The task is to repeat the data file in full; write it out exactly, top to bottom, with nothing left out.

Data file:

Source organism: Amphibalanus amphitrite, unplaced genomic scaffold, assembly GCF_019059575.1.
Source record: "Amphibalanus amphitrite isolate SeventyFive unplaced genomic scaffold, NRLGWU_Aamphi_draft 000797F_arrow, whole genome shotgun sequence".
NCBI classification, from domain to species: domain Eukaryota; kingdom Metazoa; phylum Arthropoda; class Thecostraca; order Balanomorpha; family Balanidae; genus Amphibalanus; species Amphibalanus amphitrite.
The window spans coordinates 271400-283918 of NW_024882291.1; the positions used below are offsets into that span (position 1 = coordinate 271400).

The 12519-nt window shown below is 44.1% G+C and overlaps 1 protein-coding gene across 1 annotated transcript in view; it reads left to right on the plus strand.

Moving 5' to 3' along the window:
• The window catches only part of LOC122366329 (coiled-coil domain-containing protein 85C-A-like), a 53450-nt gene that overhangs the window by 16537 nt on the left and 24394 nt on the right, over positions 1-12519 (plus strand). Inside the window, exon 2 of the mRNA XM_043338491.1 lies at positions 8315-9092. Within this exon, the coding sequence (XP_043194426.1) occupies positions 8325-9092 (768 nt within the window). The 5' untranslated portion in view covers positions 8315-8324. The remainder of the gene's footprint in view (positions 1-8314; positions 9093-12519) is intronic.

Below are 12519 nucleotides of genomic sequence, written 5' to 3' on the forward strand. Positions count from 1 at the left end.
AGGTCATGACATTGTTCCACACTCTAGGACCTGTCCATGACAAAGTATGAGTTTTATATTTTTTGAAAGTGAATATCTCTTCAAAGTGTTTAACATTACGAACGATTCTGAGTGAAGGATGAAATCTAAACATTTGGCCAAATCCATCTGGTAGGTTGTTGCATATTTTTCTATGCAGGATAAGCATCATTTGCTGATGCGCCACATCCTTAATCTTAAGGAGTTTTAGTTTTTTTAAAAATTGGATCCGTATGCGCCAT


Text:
Source organism: Amphibalanus amphitrite, unplaced genomic scaffold, assembly GCF_019059575.1.
Source record: "Amphibalanus amphitrite isolate SeventyFive unplaced genomic scaffold, NRLGWU_Aamphi_draft 000797F_arrow, whole genome shotgun sequence".
NCBI classification, from domain to species: domain Eukaryota; kingdom Metazoa; phylum Arthropoda; class Thecostraca; order Balanomorpha; family Balanidae; genus Amphibalanus; species Amphibalanus amphitrite.
The window spans coordinates 271400-283918 of NW_024882291.1; the positions used below are offsets into that span (position 1 = coordinate 271400).

The 12519-nt window shown below is 44.1% G+C and overlaps 1 protein-coding gene across 1 annotated transcript in view; it reads left to right on the plus strand.

Moving 5' to 3' along the window:
• The window catches only part of LOC122366329 (coiled-coil domain-containing protein 85C-A-like), a 53450-nt gene that overhangs the window by 16537 nt on the left and 24394 nt on the right, over positions 1-12519 (plus strand). Inside the window, exon 2 of the mRNA XM_043338491.1 lies at positions 8315-9092. Within this exon, the coding sequence (XP_043194426.1) occupies positions 8325-9092 (768 nt within the window). The 5' untranslated portion in view covers positions 8315-8324. The remainder of the gene's footprint in view (positions 1-8314; positions 9093-12519) is intronic.

Below are 12519 nucleotides of genomic sequence, written 5' to 3' on the forward strand. Positions count from 1 at the left end.
AGGTCATGACATTGTTCCACACTCTAGGACCTGTCCATGACAAAGTATGAGTTTTATATTTTTTGAAAGTGAATATCTCTTCAAAGTGTTTAACATTACGAACGATTCTGAGTGAAGGATGAAATCTAAACATTTGGCCAAATCCATCTGGTAGGTTGTTGCATATTTTTCTATGCAGGATAAGCATCATTTGCTGATGCGCCACATCCTTAATCTTAAGGAGTTTTAGTTTTTTTAAAAATTGGATCCGTATGCGCCAT